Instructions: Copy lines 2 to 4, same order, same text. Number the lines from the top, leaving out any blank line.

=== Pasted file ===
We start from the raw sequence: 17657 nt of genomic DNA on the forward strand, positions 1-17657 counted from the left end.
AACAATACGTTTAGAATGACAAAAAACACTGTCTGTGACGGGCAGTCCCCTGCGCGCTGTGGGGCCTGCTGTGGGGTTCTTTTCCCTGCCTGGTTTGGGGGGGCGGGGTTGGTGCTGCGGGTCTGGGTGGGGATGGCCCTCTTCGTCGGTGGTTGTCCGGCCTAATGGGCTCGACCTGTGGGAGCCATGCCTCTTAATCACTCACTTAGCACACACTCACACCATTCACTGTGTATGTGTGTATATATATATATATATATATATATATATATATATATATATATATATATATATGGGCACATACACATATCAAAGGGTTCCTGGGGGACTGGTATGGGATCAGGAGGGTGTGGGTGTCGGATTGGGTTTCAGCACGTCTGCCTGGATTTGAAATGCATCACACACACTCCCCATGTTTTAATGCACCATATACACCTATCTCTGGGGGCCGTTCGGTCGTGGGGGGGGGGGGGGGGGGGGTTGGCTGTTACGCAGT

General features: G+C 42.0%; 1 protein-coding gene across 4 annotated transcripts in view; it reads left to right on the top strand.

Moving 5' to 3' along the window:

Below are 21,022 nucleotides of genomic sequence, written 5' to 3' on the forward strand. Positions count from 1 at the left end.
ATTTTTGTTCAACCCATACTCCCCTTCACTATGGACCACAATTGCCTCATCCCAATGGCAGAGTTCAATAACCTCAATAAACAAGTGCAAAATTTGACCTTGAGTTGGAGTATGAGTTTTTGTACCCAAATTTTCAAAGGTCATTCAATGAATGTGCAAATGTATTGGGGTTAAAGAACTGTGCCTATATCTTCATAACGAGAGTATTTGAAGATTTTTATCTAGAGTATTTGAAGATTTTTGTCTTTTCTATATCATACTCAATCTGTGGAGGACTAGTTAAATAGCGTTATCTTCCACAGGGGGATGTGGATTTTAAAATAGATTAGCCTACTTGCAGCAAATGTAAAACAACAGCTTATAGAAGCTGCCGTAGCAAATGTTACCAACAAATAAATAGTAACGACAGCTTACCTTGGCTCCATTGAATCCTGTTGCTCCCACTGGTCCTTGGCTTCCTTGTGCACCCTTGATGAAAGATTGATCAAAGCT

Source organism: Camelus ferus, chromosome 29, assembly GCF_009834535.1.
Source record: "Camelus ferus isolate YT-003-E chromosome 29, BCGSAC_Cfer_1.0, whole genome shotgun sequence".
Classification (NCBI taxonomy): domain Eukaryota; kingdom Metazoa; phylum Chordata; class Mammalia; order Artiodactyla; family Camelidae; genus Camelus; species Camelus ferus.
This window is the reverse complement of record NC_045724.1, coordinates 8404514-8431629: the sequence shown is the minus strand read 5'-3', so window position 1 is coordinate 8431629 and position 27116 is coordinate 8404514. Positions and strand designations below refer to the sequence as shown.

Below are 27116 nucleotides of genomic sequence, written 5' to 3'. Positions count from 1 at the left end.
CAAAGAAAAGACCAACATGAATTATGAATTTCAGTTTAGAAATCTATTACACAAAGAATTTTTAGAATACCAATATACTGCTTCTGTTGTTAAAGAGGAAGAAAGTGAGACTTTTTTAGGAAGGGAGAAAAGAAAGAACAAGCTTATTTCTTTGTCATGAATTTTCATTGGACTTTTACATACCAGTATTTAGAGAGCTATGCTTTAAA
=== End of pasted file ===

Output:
AACAATACGTTTAGAATGACAAAAAACACTGTCTGTGACGGGCAGTCCCCTGCGCGCTGTGGGGCCTGCTGTGGGGTTCTTTTCCCTGCCTGGTTTGGGGGGGCGGGGTTGGTGCTGCGGGTCTGGGTGGGGATGGCCCTCTTCGTCGGTGGTTGTCCGGCCTAATGGGCTCGACCTGTGGGAGCCATGCCTCTTAATCACTCACTTAGCACACACTCACACCATTCACTGTGTATGTGTGTATATATATATATATATATATATATATATATATATATATATATATATATATATGGGCACATACACATATCAAAGGGTTCCTGGGGGACTGGTATGGGATCAGGAGGGTGTGGGTGTCGGATTGGGTTTCAGCACGTCTGCCTGGATTTGAAATGCATCACACACACTCCCCATGTTTTAATGCACCATATACACCTATCTCTGGGGGCCGTTCGGTCGTGGGGGGGGGGGGGGGGGGGGTTGGCTGTTACGCAGT

General features: G+C 42.0%; 1 protein-coding gene across 4 annotated transcripts in view; it reads left to right on the top strand.

Moving 5' to 3' along the window: